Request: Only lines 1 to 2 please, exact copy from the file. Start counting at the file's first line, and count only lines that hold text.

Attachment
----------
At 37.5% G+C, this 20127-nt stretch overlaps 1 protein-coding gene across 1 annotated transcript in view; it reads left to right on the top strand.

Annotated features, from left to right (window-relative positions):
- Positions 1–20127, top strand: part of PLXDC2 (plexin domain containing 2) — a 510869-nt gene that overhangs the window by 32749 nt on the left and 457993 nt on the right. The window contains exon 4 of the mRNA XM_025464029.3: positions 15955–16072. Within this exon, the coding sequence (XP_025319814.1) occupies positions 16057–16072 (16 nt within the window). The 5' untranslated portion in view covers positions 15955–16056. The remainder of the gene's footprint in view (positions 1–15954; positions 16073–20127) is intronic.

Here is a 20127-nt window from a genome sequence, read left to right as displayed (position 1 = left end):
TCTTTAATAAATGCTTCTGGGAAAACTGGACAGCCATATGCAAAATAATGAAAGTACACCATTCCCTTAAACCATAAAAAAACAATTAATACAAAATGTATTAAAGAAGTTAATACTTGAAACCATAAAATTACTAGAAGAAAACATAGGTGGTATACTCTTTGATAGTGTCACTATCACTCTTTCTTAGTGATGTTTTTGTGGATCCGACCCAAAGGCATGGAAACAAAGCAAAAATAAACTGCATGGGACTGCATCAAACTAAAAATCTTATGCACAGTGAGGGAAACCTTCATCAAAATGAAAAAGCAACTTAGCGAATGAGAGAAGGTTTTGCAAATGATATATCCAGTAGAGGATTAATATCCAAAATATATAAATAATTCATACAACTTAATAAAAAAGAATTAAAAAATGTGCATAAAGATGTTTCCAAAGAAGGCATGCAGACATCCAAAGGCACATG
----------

At 37.5% G+C, this 20127-nt stretch overlaps 1 protein-coding gene across 1 annotated transcript in view; it reads left to right on the top strand.

Annotated features, from left to right (window-relative positions):